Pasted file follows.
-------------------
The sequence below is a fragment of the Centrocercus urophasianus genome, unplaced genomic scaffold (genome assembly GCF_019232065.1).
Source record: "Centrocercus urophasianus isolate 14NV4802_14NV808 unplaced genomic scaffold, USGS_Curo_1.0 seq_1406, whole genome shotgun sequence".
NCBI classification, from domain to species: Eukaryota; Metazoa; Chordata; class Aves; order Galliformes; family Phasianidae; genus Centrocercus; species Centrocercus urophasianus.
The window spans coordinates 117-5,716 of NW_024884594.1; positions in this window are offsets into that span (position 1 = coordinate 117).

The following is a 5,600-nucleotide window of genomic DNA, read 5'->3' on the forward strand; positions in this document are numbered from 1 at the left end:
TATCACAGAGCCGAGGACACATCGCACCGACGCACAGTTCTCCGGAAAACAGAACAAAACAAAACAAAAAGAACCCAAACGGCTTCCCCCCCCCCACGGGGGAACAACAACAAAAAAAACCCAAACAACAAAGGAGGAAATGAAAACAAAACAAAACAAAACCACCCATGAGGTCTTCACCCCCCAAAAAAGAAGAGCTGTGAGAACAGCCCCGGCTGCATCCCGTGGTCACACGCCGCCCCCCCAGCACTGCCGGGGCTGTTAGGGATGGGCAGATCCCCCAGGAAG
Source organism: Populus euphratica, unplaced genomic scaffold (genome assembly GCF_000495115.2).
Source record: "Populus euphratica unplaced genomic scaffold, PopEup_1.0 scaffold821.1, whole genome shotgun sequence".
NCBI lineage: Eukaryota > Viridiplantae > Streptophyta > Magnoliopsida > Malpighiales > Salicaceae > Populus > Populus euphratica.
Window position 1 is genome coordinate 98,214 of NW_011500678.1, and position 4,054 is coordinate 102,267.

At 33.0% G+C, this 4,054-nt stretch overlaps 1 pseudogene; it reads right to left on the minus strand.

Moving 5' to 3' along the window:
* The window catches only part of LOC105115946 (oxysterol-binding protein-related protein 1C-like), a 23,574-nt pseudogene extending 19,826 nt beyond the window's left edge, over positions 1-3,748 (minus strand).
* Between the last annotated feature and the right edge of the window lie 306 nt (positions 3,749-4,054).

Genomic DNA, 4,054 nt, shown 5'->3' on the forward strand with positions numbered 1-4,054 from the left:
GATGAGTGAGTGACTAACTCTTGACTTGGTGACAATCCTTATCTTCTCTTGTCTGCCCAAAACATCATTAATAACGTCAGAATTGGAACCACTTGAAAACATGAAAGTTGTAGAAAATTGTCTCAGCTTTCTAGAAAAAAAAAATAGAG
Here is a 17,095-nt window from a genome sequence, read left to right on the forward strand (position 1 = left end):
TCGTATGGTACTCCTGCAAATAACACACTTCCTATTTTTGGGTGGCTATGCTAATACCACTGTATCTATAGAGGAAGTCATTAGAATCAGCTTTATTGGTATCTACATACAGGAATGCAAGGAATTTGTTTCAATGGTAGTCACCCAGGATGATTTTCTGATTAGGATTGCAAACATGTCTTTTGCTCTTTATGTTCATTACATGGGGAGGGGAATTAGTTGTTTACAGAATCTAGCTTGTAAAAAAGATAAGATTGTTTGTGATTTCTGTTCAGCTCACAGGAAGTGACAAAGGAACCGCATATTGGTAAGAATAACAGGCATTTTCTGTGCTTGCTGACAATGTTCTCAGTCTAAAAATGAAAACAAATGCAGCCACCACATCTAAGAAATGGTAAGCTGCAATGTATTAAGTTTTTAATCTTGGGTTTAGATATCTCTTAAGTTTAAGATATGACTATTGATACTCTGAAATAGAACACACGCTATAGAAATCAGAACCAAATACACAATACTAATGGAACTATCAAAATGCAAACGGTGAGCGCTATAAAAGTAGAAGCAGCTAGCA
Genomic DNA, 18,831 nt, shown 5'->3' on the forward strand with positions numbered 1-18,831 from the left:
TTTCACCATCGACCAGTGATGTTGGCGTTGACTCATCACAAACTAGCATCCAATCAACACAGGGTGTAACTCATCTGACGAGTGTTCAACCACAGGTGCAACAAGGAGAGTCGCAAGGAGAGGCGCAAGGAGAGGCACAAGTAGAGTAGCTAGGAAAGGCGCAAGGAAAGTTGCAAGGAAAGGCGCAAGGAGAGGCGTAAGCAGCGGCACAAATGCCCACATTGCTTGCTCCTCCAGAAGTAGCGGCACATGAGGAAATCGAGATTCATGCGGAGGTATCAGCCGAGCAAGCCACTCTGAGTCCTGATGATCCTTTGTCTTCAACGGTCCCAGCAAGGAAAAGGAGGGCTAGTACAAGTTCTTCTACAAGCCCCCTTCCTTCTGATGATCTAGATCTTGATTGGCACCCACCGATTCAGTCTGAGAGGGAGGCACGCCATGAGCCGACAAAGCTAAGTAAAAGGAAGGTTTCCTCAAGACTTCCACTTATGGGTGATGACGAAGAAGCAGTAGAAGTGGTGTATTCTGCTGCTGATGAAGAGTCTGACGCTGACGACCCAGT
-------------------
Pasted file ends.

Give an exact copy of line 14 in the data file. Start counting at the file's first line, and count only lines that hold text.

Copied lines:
* Between the last annotated feature and the right edge of the window lie 306 nt (positions 3,749-4,054).